In 1980 Jiang Zemin, then Senior Vice Minister of State Imports and Exports Administration, visited Shannon for a training course to study the Shannon Free Zone to see how it was related to the regional economic initiatives.
This made sense; Shannon had long been regarded as a hub for innovation. The world’s first duty-free zone had been devised there to develop the passing transatlantic trade. It was an international exemplar of a successful project developed through testing different models to see what worked. In a short space of time most American multinationals with an interest in developing the European market had a base there. Shannon was part of the brave new world of utopian planned towns.
As a result of this visit, under the direction of Deng Xiaoping, the Shannon model was used as a template in the formation of Shenzhen. Shenzhen was, at the time, merely a collection of towns comparable in scale and size to Shannon. This was the original connection between Shannon and Shenzhen.
From the early eighties onwards, a significant amount of Chinese leaders have visited Shannon in order to study the model and develop ideas suitable for the Chinese context. These include Premier Zhu Rongji; Premier Wen Jiabao; Vice Premier Huang Ju; Vice Premier Zeng Peiyan and most recently President Xi Jingping. While Shannon has ultimately grown to just over 9,500 people, in stark contrast, Shenzhen has an estimated population of considerably over 10 million. This model of planning and growth, so successful in Shenzhen, has since been rolled out to a vast number of Chinese cities.
The idea that the fundamental principles behind Shenzhen were originally modelled on a small Irish town and the spectacular jump in scale that the concept has undergone since, is the starting point of the Ireland Pavilion. The historical connection between both cities is told through archive photographs while the current connection between both places is investigated through the medium of two short documentary films. These films have come about through a collaborative process between AP+E and Urban Agency with photographer and filmmaker Matthew Thompson and Areaman Productions. Responding to the overriding theme of the Biennale Re-Living The City, the two films create parallels in the daily life of both Shannon and Shenzhen.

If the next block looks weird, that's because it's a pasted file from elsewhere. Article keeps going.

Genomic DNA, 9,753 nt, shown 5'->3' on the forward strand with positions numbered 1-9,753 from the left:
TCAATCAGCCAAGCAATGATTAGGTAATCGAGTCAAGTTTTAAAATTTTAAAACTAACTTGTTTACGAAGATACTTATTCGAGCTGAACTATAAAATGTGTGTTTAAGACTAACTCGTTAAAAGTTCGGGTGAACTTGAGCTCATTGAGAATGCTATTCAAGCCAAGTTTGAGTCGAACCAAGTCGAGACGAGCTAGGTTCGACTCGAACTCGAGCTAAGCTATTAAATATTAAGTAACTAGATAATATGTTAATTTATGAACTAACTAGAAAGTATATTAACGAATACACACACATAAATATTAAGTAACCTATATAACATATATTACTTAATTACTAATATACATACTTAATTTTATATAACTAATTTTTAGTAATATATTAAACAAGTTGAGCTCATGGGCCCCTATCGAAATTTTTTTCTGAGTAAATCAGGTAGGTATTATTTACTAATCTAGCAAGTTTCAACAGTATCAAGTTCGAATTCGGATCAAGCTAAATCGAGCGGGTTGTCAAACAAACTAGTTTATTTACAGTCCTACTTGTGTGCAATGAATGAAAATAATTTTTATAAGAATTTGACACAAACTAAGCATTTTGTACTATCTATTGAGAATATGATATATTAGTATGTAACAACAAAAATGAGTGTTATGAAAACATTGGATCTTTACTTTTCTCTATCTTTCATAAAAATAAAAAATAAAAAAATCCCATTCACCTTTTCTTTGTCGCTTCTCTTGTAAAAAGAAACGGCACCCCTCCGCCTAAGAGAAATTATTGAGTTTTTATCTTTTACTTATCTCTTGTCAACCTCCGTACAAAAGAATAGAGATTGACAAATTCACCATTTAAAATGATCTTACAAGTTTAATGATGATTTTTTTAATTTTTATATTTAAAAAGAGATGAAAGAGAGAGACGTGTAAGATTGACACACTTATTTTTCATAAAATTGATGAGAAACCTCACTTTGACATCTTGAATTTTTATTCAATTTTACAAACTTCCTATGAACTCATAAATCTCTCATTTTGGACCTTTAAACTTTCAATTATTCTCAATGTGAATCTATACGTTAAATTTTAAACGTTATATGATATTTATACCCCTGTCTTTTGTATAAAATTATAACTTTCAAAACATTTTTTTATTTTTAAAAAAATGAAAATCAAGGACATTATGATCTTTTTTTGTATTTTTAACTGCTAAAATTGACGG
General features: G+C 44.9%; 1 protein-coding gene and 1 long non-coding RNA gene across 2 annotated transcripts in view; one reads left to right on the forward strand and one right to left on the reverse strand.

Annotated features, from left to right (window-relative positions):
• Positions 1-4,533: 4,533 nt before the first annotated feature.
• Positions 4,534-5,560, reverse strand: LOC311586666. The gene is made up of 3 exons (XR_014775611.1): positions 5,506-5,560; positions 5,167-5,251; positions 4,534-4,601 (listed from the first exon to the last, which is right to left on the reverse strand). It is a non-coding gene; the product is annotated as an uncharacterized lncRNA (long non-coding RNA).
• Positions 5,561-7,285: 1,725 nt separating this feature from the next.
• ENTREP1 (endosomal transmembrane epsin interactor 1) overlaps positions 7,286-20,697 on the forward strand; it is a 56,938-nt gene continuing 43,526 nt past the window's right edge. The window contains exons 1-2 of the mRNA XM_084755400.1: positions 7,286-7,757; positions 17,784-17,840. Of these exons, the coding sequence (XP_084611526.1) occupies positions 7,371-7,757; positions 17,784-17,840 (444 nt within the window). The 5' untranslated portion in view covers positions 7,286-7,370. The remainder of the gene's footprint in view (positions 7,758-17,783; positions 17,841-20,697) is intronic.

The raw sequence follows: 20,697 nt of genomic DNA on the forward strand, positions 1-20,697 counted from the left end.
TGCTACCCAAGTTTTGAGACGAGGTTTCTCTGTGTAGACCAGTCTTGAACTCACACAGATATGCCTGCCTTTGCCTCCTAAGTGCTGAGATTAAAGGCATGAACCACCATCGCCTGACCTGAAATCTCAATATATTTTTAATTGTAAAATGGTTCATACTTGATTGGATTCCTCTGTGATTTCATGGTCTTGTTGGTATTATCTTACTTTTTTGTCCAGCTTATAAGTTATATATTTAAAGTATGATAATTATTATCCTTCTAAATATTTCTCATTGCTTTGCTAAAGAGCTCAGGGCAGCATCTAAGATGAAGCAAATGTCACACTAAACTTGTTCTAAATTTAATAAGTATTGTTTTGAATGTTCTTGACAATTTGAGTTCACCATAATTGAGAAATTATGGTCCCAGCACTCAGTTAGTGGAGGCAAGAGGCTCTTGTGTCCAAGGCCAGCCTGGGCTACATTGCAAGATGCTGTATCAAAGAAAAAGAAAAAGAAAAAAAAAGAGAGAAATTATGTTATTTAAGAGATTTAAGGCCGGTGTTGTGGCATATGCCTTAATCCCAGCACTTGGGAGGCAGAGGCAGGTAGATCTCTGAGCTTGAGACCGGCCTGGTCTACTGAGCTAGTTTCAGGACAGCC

AP+E is a design and research studio founded by Irish Architect Laurence Lord and Dutch Architect Jeffrey Bolhuis. The practice works across the boundaries of architecture, spatial installations, urban design and regional redevelopment. Both partners work and collaborate internationally allowing the office to apply fresh perspectives and draw parallels between the wide range of issues concerning the contemporary built environment. The work of AP+E has won numerous awards and has been published and exhibited internationally.
Urban Agency is an award-winning architecture firm with a broad international profile. The office is based in Copenhagen, Dublin and Lyon with projects ongoing throughout Europe, Asia, North America and North Africa. It is led by 4 partners– Maxime Laroussi, Andrew Griffin, Henning Stüben and Heechan Park. In 2011 UA were nominated by Wallpaper Magazine 20 world’s best emerging architects in 2011 and in the same year for the Mies van der Rohe European Union Prize for Contemporary Architecture.
Matthew Thompson is an Irish fine-art, editorial and commercial photographer. He originally had trained and practiced as a graphic designer before concentrating on photography. Clients include Philips, Monocle Magazine, Cara, Dublin Theatre Festival and EMI. In 2012 he was awarded ICAD two silver bells and has just completed his masters in Fine Art from the University of Ulster 2014. His next project will be based New Orleans looking at the life of Angola Prison inmate and activist Herman Wallace.